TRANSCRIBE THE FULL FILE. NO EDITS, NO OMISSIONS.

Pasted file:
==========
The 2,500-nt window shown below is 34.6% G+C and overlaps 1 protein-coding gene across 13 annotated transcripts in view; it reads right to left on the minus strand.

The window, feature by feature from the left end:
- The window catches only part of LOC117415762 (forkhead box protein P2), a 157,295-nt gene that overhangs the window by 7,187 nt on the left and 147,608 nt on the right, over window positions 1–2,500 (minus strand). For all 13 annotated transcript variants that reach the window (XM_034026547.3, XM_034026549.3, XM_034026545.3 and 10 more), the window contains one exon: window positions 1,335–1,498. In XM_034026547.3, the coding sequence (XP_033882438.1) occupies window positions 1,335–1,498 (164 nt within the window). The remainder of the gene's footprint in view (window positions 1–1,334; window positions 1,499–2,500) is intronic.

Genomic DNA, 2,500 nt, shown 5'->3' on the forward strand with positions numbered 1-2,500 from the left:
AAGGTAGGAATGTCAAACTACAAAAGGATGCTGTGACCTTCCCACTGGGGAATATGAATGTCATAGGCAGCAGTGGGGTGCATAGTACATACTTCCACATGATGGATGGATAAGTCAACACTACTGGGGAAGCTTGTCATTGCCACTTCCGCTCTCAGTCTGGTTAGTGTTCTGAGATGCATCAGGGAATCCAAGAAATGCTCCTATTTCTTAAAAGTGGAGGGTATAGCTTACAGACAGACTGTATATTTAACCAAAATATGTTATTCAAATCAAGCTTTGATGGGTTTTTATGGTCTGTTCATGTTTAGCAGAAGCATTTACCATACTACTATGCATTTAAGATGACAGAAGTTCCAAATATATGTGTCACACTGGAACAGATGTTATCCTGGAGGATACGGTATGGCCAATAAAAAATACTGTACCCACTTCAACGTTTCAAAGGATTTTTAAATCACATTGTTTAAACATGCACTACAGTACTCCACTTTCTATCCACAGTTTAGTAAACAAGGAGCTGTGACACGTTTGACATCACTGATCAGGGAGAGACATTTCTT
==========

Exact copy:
The 2,500-nt window shown below is 34.6% G+C and overlaps 1 protein-coding gene across 13 annotated transcripts in view; it reads right to left on the minus strand.

The window, feature by feature from the left end:
- The window catches only part of LOC117415762 (forkhead box protein P2), a 157,295-nt gene that overhangs the window by 7,187 nt on the left and 147,608 nt on the right, over window positions 1–2,500 (minus strand). For all 13 annotated transcript variants that reach the window (XM_034026547.3, XM_034026549.3, XM_034026545.3 and 10 more), the window contains one exon: window positions 1,335–1,498. In XM_034026547.3, the coding sequence (XP_033882438.1) occupies window positions 1,335–1,498 (164 nt within the window). The remainder of the gene's footprint in view (window positions 1–1,334; window positions 1,499–2,500) is intronic.

Genomic DNA, 2,500 nt, shown 5'->3' on the forward strand with positions numbered 1-2,500 from the left:
AAGGTAGGAATGTCAAACTACAAAAGGATGCTGTGACCTTCCCACTGGGGAATATGAATGTCATAGGCAGCAGTGGGGTGCATAGTACATACTTCCACATGATGGATGGATAAGTCAACACTACTGGGGAAGCTTGTCATTGCCACTTCCGCTCTCAGTCTGGTTAGTGTTCTGAGATGCATCAGGGAATCCAAGAAATGCTCCTATTTCTTAAAAGTGGAGGGTATAGCTTACAGACAGACTGTATATTTAACCAAAATATGTTATTCAAATCAAGCTTTGATGGGTTTTTATGGTCTGTTCATGTTTAGCAGAAGCATTTACCATACTACTATGCATTTAAGATGACAGAAGTTCCAAATATATGTGTCACACTGGAACAGATGTTATCCTGGAGGATACGGTATGGCCAATAAAAAATACTGTACCCACTTCAACGTTTCAAAGGATTTTTAAATCACATTGTTTAAACATGCACTACAGTACTCCACTTTCTATCCACAGTTTAGTAAACAAGGAGCTGTGACACGTTTGACATCACTGATCAGGGAGAGACATTTCTT